Trinity International University is a private, Christian university comprising four schools: Trinity College, Trinity Evangelical Divinity School, Trinity Graduate School, and Trinity Law School, as well as three academic centers: the Carl F. H. Henry Center for Theological Understanding, the Center for Bioethics & Human Dignity, and the Jonathan Edwards Center at TEDS. An educational ministry of the Evangelical Free Church of America, TIU is located on the north shore of Chicago, with regional centers in South Chicago, Florida, and California, and extension sites throughout the Midwest. TIU exists to educate men and women to engage in God’s redemptive work in the world by cultivating academic excellence, Christian faithfulness, and lifelong learning. Visit the University online at tiu.edu.
Christianity Today and Leadership Journal are dedicating two years and six cities to the topics of vocation and calling in their first-ever series of live events. Titled LJ Live: Redeeming Work, the series’ inaugural gathering is March 13, 2014, in Chicago’s West Loop neighborhood, with Trinity Evangelical Divinity School, among others, providing sponsorship of the event. Kingdom Calling author Amy Sherman is Chicago’s featured speaker and Futureville author and Leadership Journal executive editor Skye Jethani (MDiv ’01) will serve as host.
Register now to receive the best value, and in the “enter promotional code” link enter the word “trinity.”
The live events are a result of a nationwide listening tour in 2013. Editors met face-to-face with those in ministry to learn about their joys, challenges, and needs. A top trend was the emerging struggle to address young adults disengaging from the church. Jethani states, “Young adults do have an increased focus on vocation for a sense of identity—yet receive little guidance from the church to live their careers as callings. We hope to start a conversation that’ll resonate with those in ministry and result in more churches communicating that one’s work can be a vital part of discipleship.”
LJ Live: Redeeming Work will gather presenters and ministry leaders deeply invested in vocational discipleship. Chicago’s event will also feature a diverse panel of younger leaders and pastors from different neighborhoods in the city.
Unlike some performance-oriented conferences, LJ Live will be a personal, conversation-based setting where seminarians and pastors can explore with ministry peers how to mobilize Christ’s people to live out their callings.
Future LJ Live cities include Minneapolis, Denver, Los Angeles, and two more cities yet to be named. For more information about Redeeming Work, visit LeadershipJournal.net/Live.
Trinity Evangelical Divinity School has received a $250,000 grant as part of Indianapolis-based Lilly Endowment Inc.’s Theological School Initiative to Address Economic Issues Facing Future Ministers. It is one of 67 theological schools across the country to receive this funding.
Personal financial pressures are severely limiting the ability of seminary graduates to accept calls to Christian ministry and undermining the effectiveness of too many pastoral leaders. To help address this issue, Lilly Endowment created the Theological School Initiative to Address Economic Issues Facing Future Ministers. The initiative’s aim is to encourage theological schools to examine and strengthen their financial and educational practices to improve the economic well-being of future pastors.
All theological schools fully accredited by the Association of Theological Schools in the United States and Canada were invited to submit grant proposals. Trinity Evangelical Divinity School (TEDS) will use its funding to: (1) conduct research among students and alumni regarding the financial challenges they face; (2) collaborate with church and ministry partners to develop innovative solutions based on this research; (3) develop new education for the financial literacy of students and alumni; and (4) increase distance education capacity by implementing new “live” (synchronous) distance education courses.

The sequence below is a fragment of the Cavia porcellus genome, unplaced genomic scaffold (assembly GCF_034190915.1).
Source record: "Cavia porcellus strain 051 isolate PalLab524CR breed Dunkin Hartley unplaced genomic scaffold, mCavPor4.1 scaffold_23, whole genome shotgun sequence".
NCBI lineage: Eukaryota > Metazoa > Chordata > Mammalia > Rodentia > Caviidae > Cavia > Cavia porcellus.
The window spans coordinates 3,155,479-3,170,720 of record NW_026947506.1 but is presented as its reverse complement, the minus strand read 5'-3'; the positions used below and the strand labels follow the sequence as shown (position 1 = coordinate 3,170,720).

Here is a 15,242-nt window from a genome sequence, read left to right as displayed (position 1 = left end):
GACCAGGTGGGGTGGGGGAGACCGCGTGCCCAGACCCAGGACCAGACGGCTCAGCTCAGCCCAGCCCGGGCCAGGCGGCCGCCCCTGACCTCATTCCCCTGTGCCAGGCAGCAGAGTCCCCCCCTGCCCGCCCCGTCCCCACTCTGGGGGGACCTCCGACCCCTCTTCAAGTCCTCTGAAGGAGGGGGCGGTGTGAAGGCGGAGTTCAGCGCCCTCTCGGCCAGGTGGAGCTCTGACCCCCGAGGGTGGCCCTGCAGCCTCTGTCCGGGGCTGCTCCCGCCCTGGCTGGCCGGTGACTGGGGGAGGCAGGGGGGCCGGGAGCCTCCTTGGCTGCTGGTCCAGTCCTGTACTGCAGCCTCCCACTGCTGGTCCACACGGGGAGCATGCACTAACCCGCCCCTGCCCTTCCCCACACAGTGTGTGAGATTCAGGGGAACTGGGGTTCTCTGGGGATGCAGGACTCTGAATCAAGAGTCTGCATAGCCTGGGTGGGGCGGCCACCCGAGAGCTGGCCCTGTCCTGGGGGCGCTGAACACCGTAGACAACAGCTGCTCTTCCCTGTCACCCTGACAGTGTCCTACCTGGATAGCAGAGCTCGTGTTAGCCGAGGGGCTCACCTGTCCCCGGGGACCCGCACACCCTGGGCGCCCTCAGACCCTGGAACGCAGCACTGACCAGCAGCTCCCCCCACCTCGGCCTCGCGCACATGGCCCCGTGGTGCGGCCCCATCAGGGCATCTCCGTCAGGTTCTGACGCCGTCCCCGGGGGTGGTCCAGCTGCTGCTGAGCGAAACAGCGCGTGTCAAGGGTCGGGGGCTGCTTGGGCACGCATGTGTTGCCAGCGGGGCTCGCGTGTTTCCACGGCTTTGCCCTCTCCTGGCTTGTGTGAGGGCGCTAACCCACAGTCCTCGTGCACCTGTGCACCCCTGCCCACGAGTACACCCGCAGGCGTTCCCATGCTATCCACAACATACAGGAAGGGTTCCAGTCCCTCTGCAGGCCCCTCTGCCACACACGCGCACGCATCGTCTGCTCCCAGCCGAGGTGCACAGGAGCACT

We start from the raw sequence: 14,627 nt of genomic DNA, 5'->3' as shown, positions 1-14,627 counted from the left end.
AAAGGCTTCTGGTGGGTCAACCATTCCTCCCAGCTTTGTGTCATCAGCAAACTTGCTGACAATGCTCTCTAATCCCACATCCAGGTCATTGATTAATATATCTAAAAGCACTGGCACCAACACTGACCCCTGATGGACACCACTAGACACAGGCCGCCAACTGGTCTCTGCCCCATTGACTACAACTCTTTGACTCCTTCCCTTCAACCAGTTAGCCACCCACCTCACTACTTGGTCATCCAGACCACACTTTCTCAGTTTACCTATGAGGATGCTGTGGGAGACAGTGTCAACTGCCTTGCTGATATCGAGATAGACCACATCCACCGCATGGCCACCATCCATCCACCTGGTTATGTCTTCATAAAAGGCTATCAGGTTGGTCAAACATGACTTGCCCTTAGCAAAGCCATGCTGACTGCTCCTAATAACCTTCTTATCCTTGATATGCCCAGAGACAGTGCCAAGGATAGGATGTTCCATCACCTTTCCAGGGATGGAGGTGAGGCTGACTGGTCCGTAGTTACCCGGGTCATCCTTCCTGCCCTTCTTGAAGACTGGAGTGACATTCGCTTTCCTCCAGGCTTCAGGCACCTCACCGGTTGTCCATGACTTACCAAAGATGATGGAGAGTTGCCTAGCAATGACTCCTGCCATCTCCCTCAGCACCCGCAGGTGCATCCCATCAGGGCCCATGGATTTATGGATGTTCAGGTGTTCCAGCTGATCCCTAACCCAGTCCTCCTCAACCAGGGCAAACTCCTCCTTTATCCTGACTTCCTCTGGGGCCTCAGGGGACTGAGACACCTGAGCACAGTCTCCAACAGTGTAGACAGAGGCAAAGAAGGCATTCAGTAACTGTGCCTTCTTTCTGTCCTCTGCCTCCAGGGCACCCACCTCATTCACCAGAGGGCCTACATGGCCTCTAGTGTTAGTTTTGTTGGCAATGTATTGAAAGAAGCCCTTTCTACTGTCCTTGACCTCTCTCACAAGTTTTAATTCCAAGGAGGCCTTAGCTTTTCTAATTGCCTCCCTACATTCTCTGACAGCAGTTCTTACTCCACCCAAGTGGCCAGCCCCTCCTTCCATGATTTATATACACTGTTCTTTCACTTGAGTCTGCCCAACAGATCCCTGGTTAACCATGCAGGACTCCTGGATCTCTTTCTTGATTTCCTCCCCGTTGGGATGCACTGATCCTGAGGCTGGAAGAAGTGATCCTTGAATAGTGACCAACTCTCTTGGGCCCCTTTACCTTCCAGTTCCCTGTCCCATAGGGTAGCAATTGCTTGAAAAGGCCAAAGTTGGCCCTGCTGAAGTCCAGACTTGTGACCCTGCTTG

Dr. H. Wayne Johnson, director of the MDiv program and the Lilly project at TEDS explains, “Trinity has always been concerned for the financial well-being of our students because it has a direct impact on their ministry opportunities and long-term fruitfulness for the sake of the gospel. Since 2008 we have responded to these challenges by dramatically limiting (and sometimes freezing) tuition increases as well as increasing the number of scholarships for masters programs.”
Noting that the challenge is systemic and requires creative thinking and institutional cooperation, Johnson said that with the grant TEDS will be able to better understand the issues and develop new collaborative solutions with church partners, particularly the Evangelical Free Church of America.
“That is why we are so grateful for this grant,” he said. “I believe it will result in some new models for financing and educating the pastors of tomorrow.”
“Pastors are indispensable spiritual leaders and guides, and the quality of pastoral leadership is critical to the health and vitality of congregations,” said Christopher L. Coble, vice president for religion at the Endowment.
“Theological schools play a critical role in preparing pastors and are uniquely positioned to address some of the economic challenges they face,” Coble said. “The Endowment hopes that these grants will support broad efforts to improve the financial circumstances facing pastoral leaders so that pastors can serve their congregations more joyfully and effectively,” said Coble.
Lilly Endowment Inc. is an Indianapolis-based private philanthropic foundation created in 1937 by three members of the Lilly family—J.K. Lilly Sr. and sons J.K. Jr. and Eli—through gifts of stock in their pharmaceutical business, Eli Lilly & Company. The Endowment exists to support the causes of religion, education and community development. Lilly Endowment’s religion grantmaking is designed to deepen and enrich the religious lives of American Christians. It does this largely through initiatives to enhance and sustain the quality of ministry in American congregations and parishes. More information can be found at www.lillyendowment.org.